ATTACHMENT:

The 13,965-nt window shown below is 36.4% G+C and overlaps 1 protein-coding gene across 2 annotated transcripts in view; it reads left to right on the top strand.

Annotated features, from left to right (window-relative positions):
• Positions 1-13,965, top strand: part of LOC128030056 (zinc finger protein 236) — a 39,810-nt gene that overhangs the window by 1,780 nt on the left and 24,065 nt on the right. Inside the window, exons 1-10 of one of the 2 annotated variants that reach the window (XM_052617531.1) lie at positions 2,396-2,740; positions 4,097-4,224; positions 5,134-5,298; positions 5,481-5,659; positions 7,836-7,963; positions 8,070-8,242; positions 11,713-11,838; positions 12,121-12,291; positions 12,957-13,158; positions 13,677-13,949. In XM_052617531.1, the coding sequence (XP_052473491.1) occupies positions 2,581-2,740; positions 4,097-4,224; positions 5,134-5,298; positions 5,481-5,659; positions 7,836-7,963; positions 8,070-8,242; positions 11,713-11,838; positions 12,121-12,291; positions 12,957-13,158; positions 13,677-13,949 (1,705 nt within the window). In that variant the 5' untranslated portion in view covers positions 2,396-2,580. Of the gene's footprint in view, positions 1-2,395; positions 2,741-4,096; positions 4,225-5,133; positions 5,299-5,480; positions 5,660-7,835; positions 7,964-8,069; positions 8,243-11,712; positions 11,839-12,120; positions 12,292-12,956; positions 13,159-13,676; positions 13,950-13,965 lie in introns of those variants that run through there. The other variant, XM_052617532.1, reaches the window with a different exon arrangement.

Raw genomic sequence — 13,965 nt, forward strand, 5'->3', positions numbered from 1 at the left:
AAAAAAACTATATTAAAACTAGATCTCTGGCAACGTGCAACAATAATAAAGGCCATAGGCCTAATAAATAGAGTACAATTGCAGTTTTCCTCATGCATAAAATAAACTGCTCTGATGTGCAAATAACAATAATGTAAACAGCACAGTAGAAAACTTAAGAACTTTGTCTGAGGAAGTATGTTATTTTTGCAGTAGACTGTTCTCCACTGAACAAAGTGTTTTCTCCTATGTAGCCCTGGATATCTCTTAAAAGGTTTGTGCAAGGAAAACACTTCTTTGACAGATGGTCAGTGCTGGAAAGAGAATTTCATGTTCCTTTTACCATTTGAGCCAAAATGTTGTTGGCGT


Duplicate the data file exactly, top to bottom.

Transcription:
The 13,965-nt window shown below is 36.4% G+C and overlaps 1 protein-coding gene across 2 annotated transcripts in view; it reads left to right on the top strand.

Annotated features, from left to right (window-relative positions):
• Positions 1-13,965, top strand: part of LOC128030056 (zinc finger protein 236) — a 39,810-nt gene that overhangs the window by 1,780 nt on the left and 24,065 nt on the right. Inside the window, exons 1-10 of one of the 2 annotated variants that reach the window (XM_052617531.1) lie at positions 2,396-2,740; positions 4,097-4,224; positions 5,134-5,298; positions 5,481-5,659; positions 7,836-7,963; positions 8,070-8,242; positions 11,713-11,838; positions 12,121-12,291; positions 12,957-13,158; positions 13,677-13,949. In XM_052617531.1, the coding sequence (XP_052473491.1) occupies positions 2,581-2,740; positions 4,097-4,224; positions 5,134-5,298; positions 5,481-5,659; positions 7,836-7,963; positions 8,070-8,242; positions 11,713-11,838; positions 12,121-12,291; positions 12,957-13,158; positions 13,677-13,949 (1,705 nt within the window). In that variant the 5' untranslated portion in view covers positions 2,396-2,580. Of the gene's footprint in view, positions 1-2,395; positions 2,741-4,096; positions 4,225-5,133; positions 5,299-5,480; positions 5,660-7,835; positions 7,964-8,069; positions 8,243-11,712; positions 11,839-12,120; positions 12,292-12,956; positions 13,159-13,676; positions 13,950-13,965 lie in introns of those variants that run through there. The other variant, XM_052617532.1, reaches the window with a different exon arrangement.

Raw genomic sequence — 13,965 nt, forward strand, 5'->3', positions numbered from 1 at the left:
AAAAAAACTATATTAAAACTAGATCTCTGGCAACGTGCAACAATAATAAAGGCCATAGGCCTAATAAATAGAGTACAATTGCAGTTTTCCTCATGCATAAAATAAACTGCTCTGATGTGCAAATAACAATAATGTAAACAGCACAGTAGAAAACTTAAGAACTTTGTCTGAGGAAGTATGTTATTTTTGCAGTAGACTGTTCTCCACTGAACAAAGTGTTTTCTCCTATGTAGCCCTGGATATCTCTTAAAAGGTTTGTGCAAGGAAAACACTTCTTTGACAGATGGTCAGTGCTGGAAAGAGAATTTCATGTTCCTTTTACCATTTGAGCCAAAATGTTGTTGGCGT